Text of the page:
August 15, 2000
Convention oratory can be memorable. John F. Kennedy delivered his acceptance speech in Los Angeles on July 15, 1960. Here are excerpts: * 'We are not here to curse the darkness but to light the candle that can guide us through that darkness to a sage and sane future. As Winston Churchill said on taking office some 20 years ago: If we open a quarrel between the present and the past, we shall be in danger of losing the future. ... Today our concern must be with that future.
March 2, 1988 |
Janet Cunningham, a leap year baby in 1960, gave birth to a daughter exactly 28 years later. Erin Michelle Cunningham was born Monday, two days ahead of doctors' expectations. "I never expected it," said Cunningham, who lives in Severna Park. "It's not something you plan."
December 16, 1990 |
When Pete Wilson becomes governor next month, he will bring with him one of his closest friends--the man he has always trusted to tell him when he is wrong. He is Bob White: loyal adviser, political strategist, keeper of the gate and hatchet man. To some, he is Wilson's alter ego. Without question, he is the man Wilson relies on to make things work. "He is politically very adept and sensitive," Wilson says. "He is not a yes man. I have great personal affection for him.
February 12, 1985 |
Veteran network correspondent Sam Jaffe, who was forced to spend the final years of his life denying that he was a Soviet spy, is dead of cancer. Jaffe was 55 when he died Friday at his home in Bethesda, Md., a suburb of Washington. Jaffe had been a correspondent for Life magazine and CBS before joining ABC television in 1960.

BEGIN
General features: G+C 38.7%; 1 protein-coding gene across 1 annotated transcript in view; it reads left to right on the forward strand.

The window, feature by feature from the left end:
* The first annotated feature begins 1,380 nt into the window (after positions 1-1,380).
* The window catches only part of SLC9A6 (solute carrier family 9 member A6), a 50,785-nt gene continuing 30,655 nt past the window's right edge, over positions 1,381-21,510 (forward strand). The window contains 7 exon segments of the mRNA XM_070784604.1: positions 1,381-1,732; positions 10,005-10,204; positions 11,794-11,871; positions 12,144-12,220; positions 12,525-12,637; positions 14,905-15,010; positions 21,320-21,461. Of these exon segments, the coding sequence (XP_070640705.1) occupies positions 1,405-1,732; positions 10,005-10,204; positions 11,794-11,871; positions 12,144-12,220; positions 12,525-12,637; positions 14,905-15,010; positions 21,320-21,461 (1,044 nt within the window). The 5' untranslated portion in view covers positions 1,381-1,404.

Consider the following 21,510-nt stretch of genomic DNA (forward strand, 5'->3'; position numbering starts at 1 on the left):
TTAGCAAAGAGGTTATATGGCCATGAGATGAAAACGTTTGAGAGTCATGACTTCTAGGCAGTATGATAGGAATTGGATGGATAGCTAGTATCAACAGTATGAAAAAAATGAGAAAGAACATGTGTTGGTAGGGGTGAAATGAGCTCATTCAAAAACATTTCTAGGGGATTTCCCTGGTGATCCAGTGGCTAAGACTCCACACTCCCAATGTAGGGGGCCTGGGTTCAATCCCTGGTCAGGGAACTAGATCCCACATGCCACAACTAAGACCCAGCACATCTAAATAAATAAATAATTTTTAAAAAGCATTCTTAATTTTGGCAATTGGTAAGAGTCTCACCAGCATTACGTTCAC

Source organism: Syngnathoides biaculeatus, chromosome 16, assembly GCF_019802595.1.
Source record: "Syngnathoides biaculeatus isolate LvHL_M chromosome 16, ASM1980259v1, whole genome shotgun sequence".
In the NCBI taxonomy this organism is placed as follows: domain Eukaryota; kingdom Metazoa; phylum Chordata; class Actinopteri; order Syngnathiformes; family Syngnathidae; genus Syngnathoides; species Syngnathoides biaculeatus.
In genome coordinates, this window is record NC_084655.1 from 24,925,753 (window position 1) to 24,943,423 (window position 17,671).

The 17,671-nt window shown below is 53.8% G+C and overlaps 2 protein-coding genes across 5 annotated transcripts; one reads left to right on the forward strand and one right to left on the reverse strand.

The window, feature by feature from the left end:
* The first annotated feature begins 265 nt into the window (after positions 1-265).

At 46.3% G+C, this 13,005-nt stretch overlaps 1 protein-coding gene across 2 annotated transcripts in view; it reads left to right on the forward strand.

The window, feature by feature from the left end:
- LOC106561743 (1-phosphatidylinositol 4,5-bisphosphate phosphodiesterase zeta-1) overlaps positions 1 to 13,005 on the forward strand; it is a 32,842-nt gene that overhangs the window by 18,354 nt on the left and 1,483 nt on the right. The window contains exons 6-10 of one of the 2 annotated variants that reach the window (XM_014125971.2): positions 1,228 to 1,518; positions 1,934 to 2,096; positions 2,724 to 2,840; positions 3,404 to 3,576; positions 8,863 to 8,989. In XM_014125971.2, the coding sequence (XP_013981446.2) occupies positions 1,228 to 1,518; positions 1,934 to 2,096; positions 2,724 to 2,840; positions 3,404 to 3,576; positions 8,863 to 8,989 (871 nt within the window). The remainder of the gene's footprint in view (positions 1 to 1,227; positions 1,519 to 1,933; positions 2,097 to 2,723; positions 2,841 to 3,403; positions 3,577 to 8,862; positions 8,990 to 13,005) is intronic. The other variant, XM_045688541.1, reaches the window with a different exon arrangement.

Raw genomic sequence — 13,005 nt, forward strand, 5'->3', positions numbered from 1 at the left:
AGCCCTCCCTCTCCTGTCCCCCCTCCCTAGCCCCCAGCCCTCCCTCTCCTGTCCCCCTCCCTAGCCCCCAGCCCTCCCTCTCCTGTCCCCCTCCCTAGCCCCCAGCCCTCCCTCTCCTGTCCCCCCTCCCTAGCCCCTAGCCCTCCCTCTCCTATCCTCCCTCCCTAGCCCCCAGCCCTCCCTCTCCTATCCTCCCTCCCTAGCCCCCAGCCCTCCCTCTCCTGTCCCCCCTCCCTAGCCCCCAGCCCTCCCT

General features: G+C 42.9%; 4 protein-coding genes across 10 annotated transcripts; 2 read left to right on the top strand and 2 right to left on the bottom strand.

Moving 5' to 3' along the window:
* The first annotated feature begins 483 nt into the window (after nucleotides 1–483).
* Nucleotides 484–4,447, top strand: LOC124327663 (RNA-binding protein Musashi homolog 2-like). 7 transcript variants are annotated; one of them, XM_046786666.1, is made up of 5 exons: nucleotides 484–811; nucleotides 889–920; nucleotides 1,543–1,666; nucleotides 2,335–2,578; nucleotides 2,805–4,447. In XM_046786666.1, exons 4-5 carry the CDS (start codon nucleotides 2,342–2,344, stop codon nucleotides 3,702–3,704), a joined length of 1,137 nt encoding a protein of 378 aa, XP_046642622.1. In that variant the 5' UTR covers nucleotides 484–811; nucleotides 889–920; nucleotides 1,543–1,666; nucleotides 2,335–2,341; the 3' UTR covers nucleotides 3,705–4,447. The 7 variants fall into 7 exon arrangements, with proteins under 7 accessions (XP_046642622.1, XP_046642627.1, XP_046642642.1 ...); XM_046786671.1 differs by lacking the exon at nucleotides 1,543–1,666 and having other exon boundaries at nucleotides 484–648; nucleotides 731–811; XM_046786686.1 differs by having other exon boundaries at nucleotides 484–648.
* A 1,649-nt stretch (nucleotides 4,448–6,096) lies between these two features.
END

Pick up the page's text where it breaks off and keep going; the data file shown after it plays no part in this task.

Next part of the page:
CALIFORNIA | LOCAL
February 6, 2007 |
Pedro Knight, a former lead trumpet player for Cuba's legendary band La Sonora Matancera and the devoted husband of the late "Queen of Salsa" Celia Cruz, whose career he helped guide, has died. He was 85. Knight died Saturday at Methodist Hospital in Arcadia, hospital spokesman Tony Yang said. Although the cause of death was not given, Knight had suffered from complications of diabetes and had a series of strokes last year.
December 21, 2003 |
The theater had obsessed Alfred Lunt (born in Milwaukee) and Lynn Fontanne (born more than 4,000 miles away, near London) since childhood; and it seems appropriate that their first encounter occurred at a New York theater and was notably theatrical. In 1919, when Lunt was 27 and Fontanne 32, they joined the same stock company, and as he arrived backstage for the first rehearsal of "A Young Man's Fancy" he saw her seated in the wings, a few steps below.